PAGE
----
It is interesting (if I remember correctly) that Shirov in one of his DVDs on Spanish mentioned that 7.Ng5 is practically refutation but in database most players respond with 7.c3 or 7.Re1. I found this game:
[Event "Cadiz op 17th"]
[Site "San Fernando"]
[Date "2003.07.22"]
[Round "7.2"]
[White "Cheparinov, Ivan"]
[Black "Pavon Cardenas, Jesus M"]
[Result "1-0"]
[ECO "C78"]
[WhiteElo "2529"]
[BlackElo "2019"]
[PlyCount "31"]
[EventDate "2003.07.18"]
[EventType "swiss"]
[EventRounds "8"]
[EventCountry "ESP"]
[Source "ChessBase"]
[SourceDate "2003.09.04"]

1. e4 e5 2. Nf3 Nc6 3. Bb5 a6 4. Ba4 Nf6 5. O-O b5 6. Bb3 d6 7. Ng5 d5 8. exd5
Nd4 9. d3 Bc5 10. Ne4 Nxb3 11. axb3 Qxd5 12. Nbc3 Qc6 13. Nxc5 Qxc5 14. Qf3 Rb8
15. Bg5 Rb6 16. Be3 1-0

Black lost the exchange and the game in funny way but according to engines white didn't got any advantage after 7.Ng5.

  
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MNb
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Re: Ruy Lopez move order
Reply #3 - 04/06/10 at 11:01:13
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Why should 7.c3 transpose to the main lines? With this move order White doesn't always have to play Re1 later.
The point is that 5...Be7 really threats 6...Nxe4. Other move orders don't.
  

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joakimvitriol
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Re: Ruy Lopez move order
Reply #2 - 04/06/10 at 07:18:35
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Looks that most of the players still respond with 7.Re1 but I found  one game where Navara played 7. a4 against Jakovenko and it ended in a draw.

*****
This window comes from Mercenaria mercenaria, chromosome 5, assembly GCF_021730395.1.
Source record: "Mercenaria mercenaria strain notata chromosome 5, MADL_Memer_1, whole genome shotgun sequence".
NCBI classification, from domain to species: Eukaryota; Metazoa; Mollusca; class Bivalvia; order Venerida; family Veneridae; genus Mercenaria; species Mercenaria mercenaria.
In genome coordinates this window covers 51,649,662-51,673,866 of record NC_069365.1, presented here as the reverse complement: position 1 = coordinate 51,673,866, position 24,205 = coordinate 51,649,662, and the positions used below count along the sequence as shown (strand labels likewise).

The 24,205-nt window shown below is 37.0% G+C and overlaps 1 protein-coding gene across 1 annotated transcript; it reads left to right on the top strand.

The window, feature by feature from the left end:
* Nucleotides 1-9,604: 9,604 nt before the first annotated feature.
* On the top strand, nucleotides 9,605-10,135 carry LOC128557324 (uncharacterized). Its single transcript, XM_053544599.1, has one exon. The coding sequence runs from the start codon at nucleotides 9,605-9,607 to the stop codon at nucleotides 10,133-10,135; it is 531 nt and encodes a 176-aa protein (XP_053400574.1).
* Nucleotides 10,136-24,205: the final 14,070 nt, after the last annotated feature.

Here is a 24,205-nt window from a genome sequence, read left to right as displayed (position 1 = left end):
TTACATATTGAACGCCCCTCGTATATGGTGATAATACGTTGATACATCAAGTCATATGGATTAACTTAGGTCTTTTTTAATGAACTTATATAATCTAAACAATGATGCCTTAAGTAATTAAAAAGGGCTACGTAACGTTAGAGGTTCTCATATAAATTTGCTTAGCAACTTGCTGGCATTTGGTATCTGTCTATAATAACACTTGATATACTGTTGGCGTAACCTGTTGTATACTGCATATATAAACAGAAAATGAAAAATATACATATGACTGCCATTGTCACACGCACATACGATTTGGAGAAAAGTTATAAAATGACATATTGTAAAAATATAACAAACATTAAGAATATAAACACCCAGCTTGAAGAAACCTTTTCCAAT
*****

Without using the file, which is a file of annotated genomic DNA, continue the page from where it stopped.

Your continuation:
What about this move order:
1. e4 e5 2. Nf3 Nc6 3. Bb5 a6 4. Ba4 Nf6 5. O-O b5 6. Bb3 d6

Should white transpose to the main lines with 7.c3 or he should play 7.Re1 or even 7.Ng5?
  
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LeeRoth
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Re: Ruy Lopez move order
Reply #1 - 12/05/09 at 18:22:51
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BobbyDigital80 wrote on 12/05/09 at 13:50:40:
Is there a difference between these two move orders? 1. e4 e5 2. Nf3 Nc6 3. Bb5 a6 4. Ba4 Nf6 5. O-O Be7 6. Re1 b5 and 1. e4 e5 2. Nf3 Nc6 3. Bb5 a6 4. Ba4 Nf6 5. O-O b5 6. Bb3 Be7

If the second one is viable then it would cut out the delayed exchange variation. But maybe White has something better than 7.Re1 there?



He does.  He plays 7.d4! and after 7..d6, he doesn't have to worry about the e4 pawn because Black's Nxe4 can be met by Bd5.

  
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BobbyDigital80
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Ruy Lopez move order
12/05/09 at 13:50:40
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Is there a difference between these two move orders? 1. e4 e5 2. Nf3 Nc6 3. Bb5 a6 4. Ba4 Nf6 5. O-O Be7 6. Re1 b5 and 1. e4 e5 2. Nf3 Nc6 3. Bb5 a6 4. Ba4 Nf6 5. O-O b5 6. Bb3 Be7

If the second one is viable then it would cut out the delayed exchange variation. But maybe White has something better than 7.Re1 there?